- Yeah.
- Yeah? Seeing as we're mates again.
- Right.
- Ain't we? - [BOTH LAUGH.]
- Yeah, we are.
- Yeah.
- I hope so.
- All right, yeah.
- Okay.
- Yeah, I'll be really grateful.
- All right, man, yeah.
- So I have to be her friend? - No.
You're ordering me to be her friend.
No, I'm I'm not.
Come Ava, don't be silly.
That's not what I'm saying, but she is vulnerable.
She's horrible.
She made me miserable.
She made me cry, and she enjoyed making me cry.
- I know that it's been tough.
- She's a horrible person.
Just because she hasn't got a mum isn't an excuse to be horrible to me.
Not an excuse, no, but an explanation maybe.
Paul, Ava doesn't want to be Chloe's friend.
Can I go to my room? - Sure.
- No.
Just trying to be compassionate, that's all.
Why are you putting this kind of pressure on her? - I'm not.
- You fucking are.
Do you know Chloe's mum's dead? But we didn't kill her.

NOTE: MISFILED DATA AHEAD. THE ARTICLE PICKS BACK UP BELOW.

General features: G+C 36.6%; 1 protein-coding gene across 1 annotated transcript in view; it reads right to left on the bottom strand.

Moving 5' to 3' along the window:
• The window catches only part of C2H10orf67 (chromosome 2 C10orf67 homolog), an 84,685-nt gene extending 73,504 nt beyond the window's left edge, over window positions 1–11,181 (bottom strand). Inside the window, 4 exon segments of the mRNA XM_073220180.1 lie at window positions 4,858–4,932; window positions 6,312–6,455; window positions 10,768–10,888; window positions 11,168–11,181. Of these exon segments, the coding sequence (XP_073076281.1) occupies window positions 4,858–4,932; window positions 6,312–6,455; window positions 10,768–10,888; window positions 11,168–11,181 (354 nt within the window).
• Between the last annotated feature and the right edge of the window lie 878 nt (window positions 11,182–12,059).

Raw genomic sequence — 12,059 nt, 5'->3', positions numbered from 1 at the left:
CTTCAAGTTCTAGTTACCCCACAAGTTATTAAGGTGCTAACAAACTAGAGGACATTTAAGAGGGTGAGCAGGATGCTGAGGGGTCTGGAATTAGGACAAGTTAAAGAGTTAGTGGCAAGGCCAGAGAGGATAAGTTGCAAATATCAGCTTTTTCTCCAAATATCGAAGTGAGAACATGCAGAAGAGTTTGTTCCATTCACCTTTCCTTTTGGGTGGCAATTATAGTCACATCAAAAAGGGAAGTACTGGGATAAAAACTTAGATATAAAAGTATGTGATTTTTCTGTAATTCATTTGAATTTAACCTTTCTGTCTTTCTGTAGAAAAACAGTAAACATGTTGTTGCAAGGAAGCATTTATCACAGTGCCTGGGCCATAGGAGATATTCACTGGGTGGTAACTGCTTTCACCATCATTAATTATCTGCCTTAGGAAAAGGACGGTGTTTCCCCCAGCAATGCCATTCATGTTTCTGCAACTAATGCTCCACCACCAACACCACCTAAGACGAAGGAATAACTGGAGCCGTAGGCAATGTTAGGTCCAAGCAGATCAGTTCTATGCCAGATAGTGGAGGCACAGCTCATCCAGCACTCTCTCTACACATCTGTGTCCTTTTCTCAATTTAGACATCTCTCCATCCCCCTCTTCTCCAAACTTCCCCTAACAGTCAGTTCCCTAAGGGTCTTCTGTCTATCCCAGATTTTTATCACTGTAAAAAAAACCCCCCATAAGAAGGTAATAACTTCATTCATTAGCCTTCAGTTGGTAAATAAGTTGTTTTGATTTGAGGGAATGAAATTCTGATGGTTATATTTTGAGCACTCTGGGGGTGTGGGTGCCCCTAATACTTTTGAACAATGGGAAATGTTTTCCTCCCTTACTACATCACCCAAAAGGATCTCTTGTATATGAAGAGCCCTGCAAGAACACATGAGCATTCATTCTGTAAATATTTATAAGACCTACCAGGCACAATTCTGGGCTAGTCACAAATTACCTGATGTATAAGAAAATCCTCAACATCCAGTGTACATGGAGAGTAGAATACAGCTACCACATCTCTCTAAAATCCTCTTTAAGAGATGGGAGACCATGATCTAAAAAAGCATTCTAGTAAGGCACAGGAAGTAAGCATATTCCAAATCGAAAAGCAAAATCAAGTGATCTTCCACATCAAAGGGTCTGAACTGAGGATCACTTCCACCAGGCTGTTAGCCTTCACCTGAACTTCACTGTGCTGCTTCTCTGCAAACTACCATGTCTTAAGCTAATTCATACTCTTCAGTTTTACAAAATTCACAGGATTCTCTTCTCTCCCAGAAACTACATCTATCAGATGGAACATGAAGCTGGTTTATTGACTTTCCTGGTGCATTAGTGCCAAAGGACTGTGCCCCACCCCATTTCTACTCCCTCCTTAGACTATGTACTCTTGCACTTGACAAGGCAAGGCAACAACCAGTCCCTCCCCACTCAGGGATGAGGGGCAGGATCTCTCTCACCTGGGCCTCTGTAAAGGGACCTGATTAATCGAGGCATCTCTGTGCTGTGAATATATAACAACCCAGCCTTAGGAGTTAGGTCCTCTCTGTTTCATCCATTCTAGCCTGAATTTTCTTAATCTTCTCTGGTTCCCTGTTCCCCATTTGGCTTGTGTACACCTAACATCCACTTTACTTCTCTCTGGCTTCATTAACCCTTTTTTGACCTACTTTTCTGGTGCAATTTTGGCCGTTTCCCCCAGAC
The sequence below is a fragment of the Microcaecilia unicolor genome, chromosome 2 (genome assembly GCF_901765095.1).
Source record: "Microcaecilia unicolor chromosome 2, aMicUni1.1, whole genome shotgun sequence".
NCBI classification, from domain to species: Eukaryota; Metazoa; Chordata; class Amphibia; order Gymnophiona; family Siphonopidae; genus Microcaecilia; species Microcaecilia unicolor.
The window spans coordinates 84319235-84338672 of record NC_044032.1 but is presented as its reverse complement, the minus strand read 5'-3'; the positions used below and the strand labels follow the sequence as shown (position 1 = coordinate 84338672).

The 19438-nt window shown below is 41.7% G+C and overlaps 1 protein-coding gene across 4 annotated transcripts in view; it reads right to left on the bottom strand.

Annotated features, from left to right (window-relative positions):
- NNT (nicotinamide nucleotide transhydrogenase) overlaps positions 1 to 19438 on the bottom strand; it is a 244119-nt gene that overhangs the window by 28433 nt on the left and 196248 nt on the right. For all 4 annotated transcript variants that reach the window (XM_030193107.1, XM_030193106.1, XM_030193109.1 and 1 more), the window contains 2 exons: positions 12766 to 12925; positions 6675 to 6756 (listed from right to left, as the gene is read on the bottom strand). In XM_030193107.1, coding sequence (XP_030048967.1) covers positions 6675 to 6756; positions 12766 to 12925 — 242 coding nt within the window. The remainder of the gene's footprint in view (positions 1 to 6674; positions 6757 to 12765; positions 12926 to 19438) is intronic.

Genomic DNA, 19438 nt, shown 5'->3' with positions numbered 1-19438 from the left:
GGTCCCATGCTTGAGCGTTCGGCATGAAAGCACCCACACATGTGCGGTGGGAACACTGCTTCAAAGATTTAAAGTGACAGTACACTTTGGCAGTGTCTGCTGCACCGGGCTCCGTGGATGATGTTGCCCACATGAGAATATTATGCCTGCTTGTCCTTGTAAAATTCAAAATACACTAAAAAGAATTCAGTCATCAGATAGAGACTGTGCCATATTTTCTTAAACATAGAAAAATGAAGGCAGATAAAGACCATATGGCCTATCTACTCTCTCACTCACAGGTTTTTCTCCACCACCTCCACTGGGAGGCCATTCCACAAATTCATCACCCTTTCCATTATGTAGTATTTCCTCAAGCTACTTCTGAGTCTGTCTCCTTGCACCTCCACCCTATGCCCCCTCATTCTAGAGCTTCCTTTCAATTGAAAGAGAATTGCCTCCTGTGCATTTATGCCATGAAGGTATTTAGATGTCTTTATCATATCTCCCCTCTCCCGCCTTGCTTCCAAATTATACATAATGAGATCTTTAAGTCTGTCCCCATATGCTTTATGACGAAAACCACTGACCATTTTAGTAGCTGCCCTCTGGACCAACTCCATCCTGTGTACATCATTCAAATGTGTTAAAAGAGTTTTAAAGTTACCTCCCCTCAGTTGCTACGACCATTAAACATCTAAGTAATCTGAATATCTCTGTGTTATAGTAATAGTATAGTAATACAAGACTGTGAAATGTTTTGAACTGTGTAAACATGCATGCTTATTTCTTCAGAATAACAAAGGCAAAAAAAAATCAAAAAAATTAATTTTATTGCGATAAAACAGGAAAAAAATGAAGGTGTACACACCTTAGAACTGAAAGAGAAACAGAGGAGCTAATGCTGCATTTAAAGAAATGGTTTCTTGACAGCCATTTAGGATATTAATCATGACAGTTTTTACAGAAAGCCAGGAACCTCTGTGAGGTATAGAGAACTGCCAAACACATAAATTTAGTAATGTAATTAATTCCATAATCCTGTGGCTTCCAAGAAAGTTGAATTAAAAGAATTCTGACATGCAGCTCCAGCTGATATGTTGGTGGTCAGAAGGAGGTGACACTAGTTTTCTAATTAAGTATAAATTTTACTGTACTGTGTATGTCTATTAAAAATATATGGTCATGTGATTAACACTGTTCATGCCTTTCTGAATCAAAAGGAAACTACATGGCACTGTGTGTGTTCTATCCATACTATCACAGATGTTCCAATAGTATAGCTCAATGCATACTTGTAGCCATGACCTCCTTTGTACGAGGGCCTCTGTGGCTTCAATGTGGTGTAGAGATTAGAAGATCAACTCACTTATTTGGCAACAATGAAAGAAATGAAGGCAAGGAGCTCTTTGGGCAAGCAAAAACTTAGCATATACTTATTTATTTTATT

I think you're motivated by your friendship with Dean.
- What? - Yeah.
For the first time in ages, you've got a friend you like, - and you want to keep him sweet.
- Jeez, Ally.
I'm not ten.
Yeah, but your daughter fucking is.
Come on.
Paul Be honest.
You know this has to be a choice.
Yes, of course I know.
And, of course, I will choose Ava.
It's just I was enjoying having a best friend, you know, considering we me and you aren't exactly You've got Keeley.
But it's not the same.
She's not the same as you.
Fuck, how did we get here? Okay.
I'll go and speak to Ava.
JIM: We'll be with you in a minute, guys.
Just saying our goodbyes.
I don't trust them.
I think they've been ripping your parents off.
Well, mm You can't say anything against them, though.
They're besotted.
They think that I'm jealous because they're friends with people younger than me.
- And are you? - Yeah.
Is he wearing mascara, that one? - Who? Isaac? - If that's his name, yeah.
- Falsies, I reckon.
- False eyelashes, really? - Yup.
Nadia is very animated.
- Yeah, speed, isn't it? - Do you think so? Clearly, speed freak.
Big Billy Whizz-Bang.
We're best, aren't we? Fuck, yeah, we're best.